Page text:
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Ecuador Movies: “El Pescador” (The Fisherman)

A combination of  fresh snow, the flu and temps of 15 below led to my channel surfing in St. Paul while awaiting the birth of our third grandchild.  I found an intriguing spanish-speaking film called “El Pescador,” but since we hadn’t signed up to view the Latino stations, I was unable to watch it.

Today while researching the Ecuador news scene, I discovered that the film is Ecuadorian.  It’s based on true events in 2006 that unfolded in El Matal, a tiny fishing village on the coast of Ecuador in the province of Manabi.

Gary and I have been to El Matal several times to visit friends in the area, never dreaming that a drug drama had unfolded there.  Drug smugglers being chased by police were forced to dump their illicit cargo in the ocean.

Boxes of water-tight packages of cocaine washed ashore and were found by astonished, perhaps delighted, fishermen.

“El Pescador” took top honors in the 2012 Guadalajara International Film Festival in Mexico, for both Best Film and Best Actor.  It also won Best Film in the 2012 Cartegena Film Festival.

Director Sebastian Cordero has now made 4 films.  His film, “Ratas, Ratones, Rateras” was nominated for a Goya award and he also directed “Rabia.”

In real life, one of the fishermen who recovered the cocaine sold it and made a grand tour of Ecuador, in the company of a Colombian prostitute. It’s a light movie because the director chose to focus on the main character’s story and not on the drug scene. One reviewer calls it part road movie and part absurdist comedy.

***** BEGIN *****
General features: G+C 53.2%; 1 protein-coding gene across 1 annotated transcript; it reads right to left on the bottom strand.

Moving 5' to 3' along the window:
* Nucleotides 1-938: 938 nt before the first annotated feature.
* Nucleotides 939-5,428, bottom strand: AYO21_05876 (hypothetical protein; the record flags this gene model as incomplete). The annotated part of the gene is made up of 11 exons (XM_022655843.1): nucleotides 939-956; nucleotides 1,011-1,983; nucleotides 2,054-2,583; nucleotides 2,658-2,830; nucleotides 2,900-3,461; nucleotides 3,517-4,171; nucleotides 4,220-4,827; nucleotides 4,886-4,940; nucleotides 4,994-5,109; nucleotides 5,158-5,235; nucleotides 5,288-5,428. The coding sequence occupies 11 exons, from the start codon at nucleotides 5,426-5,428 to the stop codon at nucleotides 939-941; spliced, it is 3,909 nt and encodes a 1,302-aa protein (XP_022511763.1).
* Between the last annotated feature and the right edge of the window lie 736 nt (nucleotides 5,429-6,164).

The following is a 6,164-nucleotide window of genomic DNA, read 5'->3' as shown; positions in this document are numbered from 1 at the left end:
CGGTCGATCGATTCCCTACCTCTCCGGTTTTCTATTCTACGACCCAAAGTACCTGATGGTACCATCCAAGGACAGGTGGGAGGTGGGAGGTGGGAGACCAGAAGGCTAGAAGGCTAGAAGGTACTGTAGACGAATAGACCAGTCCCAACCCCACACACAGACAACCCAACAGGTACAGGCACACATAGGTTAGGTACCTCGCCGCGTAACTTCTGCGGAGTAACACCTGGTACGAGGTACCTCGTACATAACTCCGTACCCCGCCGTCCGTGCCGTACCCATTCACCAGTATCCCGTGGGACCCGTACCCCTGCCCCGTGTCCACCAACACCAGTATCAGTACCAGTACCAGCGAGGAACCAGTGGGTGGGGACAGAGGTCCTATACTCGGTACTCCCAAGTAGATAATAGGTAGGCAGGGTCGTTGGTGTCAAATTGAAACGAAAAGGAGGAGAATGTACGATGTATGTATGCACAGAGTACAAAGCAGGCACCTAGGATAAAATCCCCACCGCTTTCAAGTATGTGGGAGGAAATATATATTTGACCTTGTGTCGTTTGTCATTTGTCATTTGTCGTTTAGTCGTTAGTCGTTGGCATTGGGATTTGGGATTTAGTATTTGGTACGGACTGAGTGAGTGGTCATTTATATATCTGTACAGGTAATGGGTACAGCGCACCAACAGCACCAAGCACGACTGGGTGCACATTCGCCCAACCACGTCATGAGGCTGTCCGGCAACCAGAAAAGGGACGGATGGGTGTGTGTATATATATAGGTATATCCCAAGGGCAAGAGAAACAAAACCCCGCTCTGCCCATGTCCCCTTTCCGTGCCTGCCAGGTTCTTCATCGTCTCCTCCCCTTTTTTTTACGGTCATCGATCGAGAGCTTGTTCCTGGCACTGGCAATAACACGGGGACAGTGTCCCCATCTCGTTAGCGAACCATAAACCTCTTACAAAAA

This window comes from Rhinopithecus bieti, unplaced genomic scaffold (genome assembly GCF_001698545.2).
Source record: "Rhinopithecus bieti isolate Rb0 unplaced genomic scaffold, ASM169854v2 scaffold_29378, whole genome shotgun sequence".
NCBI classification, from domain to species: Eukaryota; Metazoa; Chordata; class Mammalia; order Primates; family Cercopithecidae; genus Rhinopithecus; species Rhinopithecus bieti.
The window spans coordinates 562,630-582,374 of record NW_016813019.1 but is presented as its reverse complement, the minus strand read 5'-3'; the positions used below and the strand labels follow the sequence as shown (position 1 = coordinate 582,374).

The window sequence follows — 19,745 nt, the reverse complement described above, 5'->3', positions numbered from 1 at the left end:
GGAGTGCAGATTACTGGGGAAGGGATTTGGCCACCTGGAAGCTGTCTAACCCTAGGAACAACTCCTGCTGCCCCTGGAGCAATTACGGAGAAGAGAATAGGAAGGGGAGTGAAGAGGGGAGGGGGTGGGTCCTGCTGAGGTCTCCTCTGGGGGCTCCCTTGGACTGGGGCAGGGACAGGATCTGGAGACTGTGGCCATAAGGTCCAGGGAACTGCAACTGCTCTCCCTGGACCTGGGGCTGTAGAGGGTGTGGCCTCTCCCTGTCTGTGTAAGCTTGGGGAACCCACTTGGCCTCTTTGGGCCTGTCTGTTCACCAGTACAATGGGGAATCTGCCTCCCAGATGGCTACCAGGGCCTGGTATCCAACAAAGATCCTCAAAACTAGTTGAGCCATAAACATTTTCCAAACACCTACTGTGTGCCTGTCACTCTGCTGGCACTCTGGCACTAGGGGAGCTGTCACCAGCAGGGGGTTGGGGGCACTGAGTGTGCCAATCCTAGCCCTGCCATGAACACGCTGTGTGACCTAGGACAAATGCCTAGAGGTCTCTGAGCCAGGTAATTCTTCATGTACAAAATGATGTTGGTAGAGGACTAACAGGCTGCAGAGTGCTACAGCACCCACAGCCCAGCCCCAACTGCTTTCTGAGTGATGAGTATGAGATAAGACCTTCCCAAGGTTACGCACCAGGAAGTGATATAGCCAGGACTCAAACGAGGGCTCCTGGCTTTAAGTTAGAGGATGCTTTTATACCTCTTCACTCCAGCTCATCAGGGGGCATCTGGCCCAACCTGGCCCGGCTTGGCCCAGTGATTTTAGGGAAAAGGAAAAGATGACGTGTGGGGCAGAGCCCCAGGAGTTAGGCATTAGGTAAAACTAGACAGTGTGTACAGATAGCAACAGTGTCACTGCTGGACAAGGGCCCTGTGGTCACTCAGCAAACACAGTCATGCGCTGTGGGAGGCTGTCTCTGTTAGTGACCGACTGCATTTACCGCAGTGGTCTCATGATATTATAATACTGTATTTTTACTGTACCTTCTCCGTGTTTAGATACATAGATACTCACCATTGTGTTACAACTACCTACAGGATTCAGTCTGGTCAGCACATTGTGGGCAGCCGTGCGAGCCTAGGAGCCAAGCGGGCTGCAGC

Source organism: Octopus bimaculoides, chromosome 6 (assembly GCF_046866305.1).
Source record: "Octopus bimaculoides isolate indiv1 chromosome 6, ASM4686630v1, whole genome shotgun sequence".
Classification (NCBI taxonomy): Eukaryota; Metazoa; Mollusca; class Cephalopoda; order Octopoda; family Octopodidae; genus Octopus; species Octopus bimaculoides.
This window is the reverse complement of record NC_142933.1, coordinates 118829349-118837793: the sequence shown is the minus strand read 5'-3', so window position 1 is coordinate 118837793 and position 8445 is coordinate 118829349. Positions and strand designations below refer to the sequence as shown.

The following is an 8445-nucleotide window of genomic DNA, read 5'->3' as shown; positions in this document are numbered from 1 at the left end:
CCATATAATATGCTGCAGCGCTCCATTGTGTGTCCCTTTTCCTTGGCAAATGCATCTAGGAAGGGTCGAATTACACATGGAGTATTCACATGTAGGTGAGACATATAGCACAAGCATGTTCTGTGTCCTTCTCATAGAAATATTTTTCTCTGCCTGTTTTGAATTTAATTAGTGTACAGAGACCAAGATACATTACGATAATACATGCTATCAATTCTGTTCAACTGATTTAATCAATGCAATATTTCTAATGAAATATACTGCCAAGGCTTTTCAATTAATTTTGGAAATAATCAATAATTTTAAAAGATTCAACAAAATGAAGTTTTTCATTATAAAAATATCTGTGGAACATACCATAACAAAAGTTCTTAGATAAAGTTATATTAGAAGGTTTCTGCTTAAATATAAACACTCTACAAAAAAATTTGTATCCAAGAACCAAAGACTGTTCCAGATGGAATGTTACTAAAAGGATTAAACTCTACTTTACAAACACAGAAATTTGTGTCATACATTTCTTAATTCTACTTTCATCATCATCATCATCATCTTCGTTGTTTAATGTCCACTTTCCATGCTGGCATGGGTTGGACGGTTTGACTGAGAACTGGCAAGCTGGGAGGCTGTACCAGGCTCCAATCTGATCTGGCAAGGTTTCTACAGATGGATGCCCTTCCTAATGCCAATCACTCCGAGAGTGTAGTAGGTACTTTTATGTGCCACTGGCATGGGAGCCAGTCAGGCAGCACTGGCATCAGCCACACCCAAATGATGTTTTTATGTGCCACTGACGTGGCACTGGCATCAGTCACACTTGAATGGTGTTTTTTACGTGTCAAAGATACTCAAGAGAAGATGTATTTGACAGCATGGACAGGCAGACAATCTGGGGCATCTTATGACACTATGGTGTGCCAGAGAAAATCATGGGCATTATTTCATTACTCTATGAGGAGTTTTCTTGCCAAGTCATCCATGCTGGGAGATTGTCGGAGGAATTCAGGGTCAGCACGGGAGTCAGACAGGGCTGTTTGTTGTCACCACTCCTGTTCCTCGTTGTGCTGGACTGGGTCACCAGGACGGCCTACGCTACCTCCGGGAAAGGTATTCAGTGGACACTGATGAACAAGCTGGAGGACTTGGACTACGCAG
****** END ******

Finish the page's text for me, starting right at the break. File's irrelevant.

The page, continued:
Another review.

The film does call to mind an increasing drug problem in Ecuador. An article by Irene Caselli of Quito which appeared in the BBC news, reports that Ecuador, which is sandwiched between Peru and Colombia, both major cocaine exporters, is used as a major point of transport for drugs to the United States and Europe.

Last year in Milan Italian police found 88 pounds of cocaine in a diplomatic pouch from Ecuador. It was sent to an artist named Christian Loor.

The pouch had been inspected by Quito drug authorities before it left Ecuador. Supposedly, the government of Ecuador was attempting to help Loor’s theater promote tourism in Ecuador.  That kind of help would have definitely taken Loor out of the ‘starving artist’ category.


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